Four Strategies to Negotiate with the Chinese

Engaging in a negotiation with the Chinese can be a confusing and frustrating experience to a lot of people.  Some of the typical complaints include “Why does it take so long to get a response?” and “I thought we already closed that item, why are we discussing it again?”.  To successfully navigate through the negotiation process requires understanding of how the Chinese view negotiations and adapting your interactions accordingly.  Keeping in mind the following four strategies can help you better anticipate and develop plans to achieve your goals.

1. Spend face time
Having face time when negotiating with the Chinese is crucial to achieving your objectives in a timely and productive manner. In relationship – driven societies like China, personal trust is a necessary premise that cannot be fully achieved unless you spend time face-to-face. Trying to seal all the details of a contract via long – distance virtual communication will prove to be painful and extremely lengthy process. This is true no matter whether your position is a customer or a supplier, and no matter how much competitive advantage you think you have. If the other party is not likely to come to you, plan trips to China and spend at least one week for your first visit. Allow non-task oriented activities to take place while you are there, such as sightseeing and social activities. Utilize these activities to build personal rapport, which paves the way for a smoother and faster negotiation process later on

2. Nothing is settled until everything is settled
Western countries, especially the ones that favor logic usually follow a sequential way of managing timelines and task lists. During negotiations, the expectation is that both parties will discuss, negotiate and agree upon a list of open items. And once a particular item is agreed upon, it is considered closed. The Chinese, on the other hand, regard change as constant and a fact of life and therefore manage tasks in a more fluid manner. In a negotiation, all things are considered interconnected, and should the condition for one item changes, all items are up for negotiation (or re-negotiation). The principle is: nothing is settled until everything is settled. For people who are uncomfortable with being in the state of uncertainty and ambiguity, it is important to keep calm and be patient when this happens. Understanding that the cause of this is the style difference, rather than a purposeful tactic to mislead should help ease the mind to focus on the strategies and issues at hand.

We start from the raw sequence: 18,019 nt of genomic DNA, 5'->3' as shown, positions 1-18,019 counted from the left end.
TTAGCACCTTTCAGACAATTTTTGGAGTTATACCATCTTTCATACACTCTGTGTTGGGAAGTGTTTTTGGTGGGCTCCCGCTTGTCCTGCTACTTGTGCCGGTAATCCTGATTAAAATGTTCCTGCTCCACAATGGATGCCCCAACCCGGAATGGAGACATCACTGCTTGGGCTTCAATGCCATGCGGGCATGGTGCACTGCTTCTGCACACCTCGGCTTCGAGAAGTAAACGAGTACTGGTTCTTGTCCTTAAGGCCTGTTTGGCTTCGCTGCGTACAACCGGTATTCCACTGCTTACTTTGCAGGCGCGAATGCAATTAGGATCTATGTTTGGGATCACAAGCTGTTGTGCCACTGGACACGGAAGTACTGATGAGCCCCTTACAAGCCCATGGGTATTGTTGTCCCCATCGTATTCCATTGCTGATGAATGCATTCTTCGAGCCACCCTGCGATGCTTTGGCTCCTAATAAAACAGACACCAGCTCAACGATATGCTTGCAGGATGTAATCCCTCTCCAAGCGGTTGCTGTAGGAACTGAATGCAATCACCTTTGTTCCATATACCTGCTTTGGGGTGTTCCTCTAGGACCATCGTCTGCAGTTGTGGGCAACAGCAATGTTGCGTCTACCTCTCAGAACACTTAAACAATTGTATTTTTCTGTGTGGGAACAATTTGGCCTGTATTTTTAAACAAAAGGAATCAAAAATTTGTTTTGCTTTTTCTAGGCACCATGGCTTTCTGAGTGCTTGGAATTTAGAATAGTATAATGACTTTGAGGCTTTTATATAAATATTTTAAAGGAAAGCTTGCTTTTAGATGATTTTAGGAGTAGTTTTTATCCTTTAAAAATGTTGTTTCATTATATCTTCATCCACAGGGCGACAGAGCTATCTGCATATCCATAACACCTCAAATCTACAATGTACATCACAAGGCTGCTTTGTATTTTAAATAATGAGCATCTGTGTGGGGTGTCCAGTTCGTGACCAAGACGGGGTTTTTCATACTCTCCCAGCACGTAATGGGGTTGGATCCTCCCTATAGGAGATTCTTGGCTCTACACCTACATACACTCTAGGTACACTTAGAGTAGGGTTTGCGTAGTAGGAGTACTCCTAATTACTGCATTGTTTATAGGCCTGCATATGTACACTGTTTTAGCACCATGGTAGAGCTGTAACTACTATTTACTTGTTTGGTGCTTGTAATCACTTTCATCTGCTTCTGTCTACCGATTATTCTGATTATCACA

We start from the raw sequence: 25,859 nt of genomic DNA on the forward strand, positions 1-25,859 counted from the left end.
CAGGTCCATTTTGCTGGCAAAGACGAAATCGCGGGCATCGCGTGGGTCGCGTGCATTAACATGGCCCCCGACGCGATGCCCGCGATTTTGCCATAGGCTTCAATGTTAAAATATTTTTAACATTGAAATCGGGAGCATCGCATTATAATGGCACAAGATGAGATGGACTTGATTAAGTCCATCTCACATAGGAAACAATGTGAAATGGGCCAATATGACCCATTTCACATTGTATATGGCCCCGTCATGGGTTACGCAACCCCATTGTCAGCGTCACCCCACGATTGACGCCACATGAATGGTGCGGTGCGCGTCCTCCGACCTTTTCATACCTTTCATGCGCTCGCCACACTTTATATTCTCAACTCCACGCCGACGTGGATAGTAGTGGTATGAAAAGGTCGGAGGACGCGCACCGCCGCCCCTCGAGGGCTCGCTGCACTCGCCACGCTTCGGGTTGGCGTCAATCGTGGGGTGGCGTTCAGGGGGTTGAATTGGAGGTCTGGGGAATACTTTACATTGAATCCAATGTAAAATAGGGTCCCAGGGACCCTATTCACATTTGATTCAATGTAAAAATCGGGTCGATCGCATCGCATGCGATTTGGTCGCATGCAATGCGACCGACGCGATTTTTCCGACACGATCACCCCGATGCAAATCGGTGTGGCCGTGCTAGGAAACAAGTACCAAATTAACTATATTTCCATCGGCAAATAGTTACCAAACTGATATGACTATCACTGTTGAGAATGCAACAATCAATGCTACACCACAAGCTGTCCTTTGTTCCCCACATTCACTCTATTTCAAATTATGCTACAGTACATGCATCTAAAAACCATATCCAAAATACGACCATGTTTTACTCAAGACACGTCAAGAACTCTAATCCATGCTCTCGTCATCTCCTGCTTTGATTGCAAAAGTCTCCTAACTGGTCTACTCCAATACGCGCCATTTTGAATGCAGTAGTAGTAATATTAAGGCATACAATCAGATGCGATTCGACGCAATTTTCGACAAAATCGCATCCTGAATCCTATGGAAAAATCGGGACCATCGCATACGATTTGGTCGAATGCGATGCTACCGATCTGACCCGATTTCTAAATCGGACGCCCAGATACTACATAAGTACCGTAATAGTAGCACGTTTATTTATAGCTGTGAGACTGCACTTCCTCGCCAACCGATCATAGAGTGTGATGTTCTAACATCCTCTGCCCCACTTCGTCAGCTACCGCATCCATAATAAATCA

3. Use intermediaries
Using “go-betweens” can be a very effective strategy in negotiating with cultures that are relationship – oriented. The trust and good faith that are established with the intermediary can be passed on to the other party by association. Business therefore becomes more personal. And, by using a third party, strong disagreements can be delivered in a non-threatening manner. This is hugely beneficial in China where harmony and the protection of “face” are essential for a productive business relationship. One of the best times to use an intermediary is when the negotiation has hit a difficult point. Facing a seemingly gridlock, you may want to try to apply some aggressive influences. But knowing that it is almost never a good idea to directly confront the Chinese with strong disagreements, you can pass the message to the intermediary instead. The intermediary, understanding both parties and their priorities, will act as an informal broker to achieve a compromised agreement.

4. Be patient
Being patient is a general good advice in doing business with China in any circumstance. In negotiations, time can be a particularly sensitive topic. This is often the result of internal pressures applied by your own organizations. Keeping patient and educating others in your organization to allow more time is essential to ensure that you achieve satisfying results in the end. Inside most Chinese organizations, decision-making is done through a more lengthy process that typically requires multiple parties to consent to a solution. Naturally, the higher the stake the decision, the longer it takes to achieve such consensus. This is different from the more linear and often more speedy decision-making process in the U.S. The best strategy is to plan extra time for the entire process from the beginning, and manage internal and external expectations accordingly along the way.

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